Wenche Gausdal & Settlement Staff

When Wenche Gausdal, ISANS Manager of Settlement and Community, heard about Syrian refugees coming to Canada, she reflected on an earlier experience– the 1999 Operation Parasol that settled 5,000 Kosovars fleeing war in their homeland. “A few of us who were involved asked what we learned. What was that all about?”

Their answers proved invaluable for the hectic months to follow. From late December until mid-March, 694 Government-Assisted Refugees arrived in Nova Scotia – equal to numbers that would normally arrive over four years. They stayed temporarily at the Best Western Chocolate Lake Hotel in Halifax where at its peak there were 228 Syrians, 150 of whom were children.

Wenche recalls the week when 100 people arrived. “We were working with people who had just come, moving others out and having other staff support them. And, of course, there was a snowstorm, flights were rescheduled and furniture came late.” But ISANS staff met the huge challenge.

“Many people didn’t have Christmas or weekends off. It was always about how are we going to do it, not can we do it.” The initial phase of the Resettlement Assistance Program (RAP), which usually takes one month, was offered in 11 days. Team members acted as coordinators for health, volunteers, hotel accommodations, housing and settlement assistance. ISANS hired 25 new staff with about 15 at the hotel. Some worked overnight to handle health emergencies and early morning arrivals, allowing others to sleep worry free. Hotel staff efficiently and happily went far beyond basic service.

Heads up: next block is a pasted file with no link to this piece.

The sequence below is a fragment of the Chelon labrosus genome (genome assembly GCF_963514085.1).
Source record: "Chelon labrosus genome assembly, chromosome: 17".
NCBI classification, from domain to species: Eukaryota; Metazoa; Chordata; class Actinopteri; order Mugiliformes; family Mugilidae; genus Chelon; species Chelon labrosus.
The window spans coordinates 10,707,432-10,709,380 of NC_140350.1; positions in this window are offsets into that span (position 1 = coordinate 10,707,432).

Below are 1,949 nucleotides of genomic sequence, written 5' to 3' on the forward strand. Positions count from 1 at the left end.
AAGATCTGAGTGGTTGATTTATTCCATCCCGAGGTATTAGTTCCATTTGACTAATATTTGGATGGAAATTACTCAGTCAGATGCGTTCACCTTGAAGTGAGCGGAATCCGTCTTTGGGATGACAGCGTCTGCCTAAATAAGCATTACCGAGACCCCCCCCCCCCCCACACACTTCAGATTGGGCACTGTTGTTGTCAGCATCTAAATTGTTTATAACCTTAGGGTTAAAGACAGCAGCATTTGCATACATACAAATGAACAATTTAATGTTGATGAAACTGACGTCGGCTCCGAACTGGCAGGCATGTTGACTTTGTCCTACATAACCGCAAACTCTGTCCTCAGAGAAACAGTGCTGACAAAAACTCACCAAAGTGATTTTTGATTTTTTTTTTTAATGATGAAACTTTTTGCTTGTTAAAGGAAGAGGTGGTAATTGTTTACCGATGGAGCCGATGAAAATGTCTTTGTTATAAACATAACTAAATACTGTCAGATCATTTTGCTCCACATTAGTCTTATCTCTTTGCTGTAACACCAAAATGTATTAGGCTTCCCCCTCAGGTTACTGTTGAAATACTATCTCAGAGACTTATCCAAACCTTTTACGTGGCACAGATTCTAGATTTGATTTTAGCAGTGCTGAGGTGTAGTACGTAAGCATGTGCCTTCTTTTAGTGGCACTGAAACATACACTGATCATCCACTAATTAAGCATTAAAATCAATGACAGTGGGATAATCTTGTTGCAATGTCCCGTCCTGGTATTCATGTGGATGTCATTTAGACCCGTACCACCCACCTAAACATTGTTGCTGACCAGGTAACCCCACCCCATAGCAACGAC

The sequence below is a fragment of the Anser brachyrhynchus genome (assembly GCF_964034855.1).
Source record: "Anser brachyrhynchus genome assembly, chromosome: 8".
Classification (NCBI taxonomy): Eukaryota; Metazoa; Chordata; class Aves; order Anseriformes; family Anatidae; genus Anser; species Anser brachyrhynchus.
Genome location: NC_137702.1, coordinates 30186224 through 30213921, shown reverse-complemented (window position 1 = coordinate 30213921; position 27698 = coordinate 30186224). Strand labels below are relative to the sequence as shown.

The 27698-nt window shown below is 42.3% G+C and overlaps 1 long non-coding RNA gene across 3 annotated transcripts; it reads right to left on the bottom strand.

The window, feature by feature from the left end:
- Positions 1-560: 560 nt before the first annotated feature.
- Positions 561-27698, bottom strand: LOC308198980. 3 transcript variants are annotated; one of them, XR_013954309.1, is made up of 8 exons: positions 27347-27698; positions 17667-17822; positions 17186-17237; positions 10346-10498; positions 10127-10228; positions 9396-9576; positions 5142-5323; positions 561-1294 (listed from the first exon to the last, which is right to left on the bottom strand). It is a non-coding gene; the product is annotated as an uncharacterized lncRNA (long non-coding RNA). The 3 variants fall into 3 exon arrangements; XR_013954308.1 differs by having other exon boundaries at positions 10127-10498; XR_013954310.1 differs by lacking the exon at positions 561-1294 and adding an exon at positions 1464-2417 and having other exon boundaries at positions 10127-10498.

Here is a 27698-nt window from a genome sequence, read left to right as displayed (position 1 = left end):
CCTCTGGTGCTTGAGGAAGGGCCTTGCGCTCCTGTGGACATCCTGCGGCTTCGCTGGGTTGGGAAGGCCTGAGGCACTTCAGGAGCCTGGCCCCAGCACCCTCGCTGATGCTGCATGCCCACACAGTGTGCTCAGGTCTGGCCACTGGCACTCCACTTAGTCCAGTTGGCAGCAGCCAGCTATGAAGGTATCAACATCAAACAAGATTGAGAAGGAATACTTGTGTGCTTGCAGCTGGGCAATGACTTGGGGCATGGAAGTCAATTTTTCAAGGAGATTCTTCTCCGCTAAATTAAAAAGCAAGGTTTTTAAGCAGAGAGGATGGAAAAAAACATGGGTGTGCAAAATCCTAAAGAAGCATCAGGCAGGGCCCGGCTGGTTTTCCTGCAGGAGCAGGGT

ISANS’ partnership with the Transitional Health Clinic for Refugees was vital. A clinic that sees 200 to 300 clients was now dealing with 1,100. “Someone arrived New Year’s Eve with serious medical issues and we had a system in place,” says a proud Wenche. They had no advance notice of health issues and disabilities, and flight notice was sometimes just 24 hours. Staff from the YMCA and ISANS – along with volunteers – provided activities for children, allowing parents to attend orientation.
Families moved from the hotel within two to three weeks. “We are one of very few places in Canada able to settle them this quickly,” says Wenche, adding that local landlords’ support was essential.

Wenche’s most profound memory is the appreciation shown by new arrivals. “People kept saying ‘thank you, thank you.’ They weren’t expecting to be respected. It made me think about how they were treated before they got here.” She believes the community now has a better understanding of the refugee experience. “Their resilience and skills and wish to start a new life, that positive energy, will be quickly noticed. That’s very rich for the community. We just need to give them the space to do it.”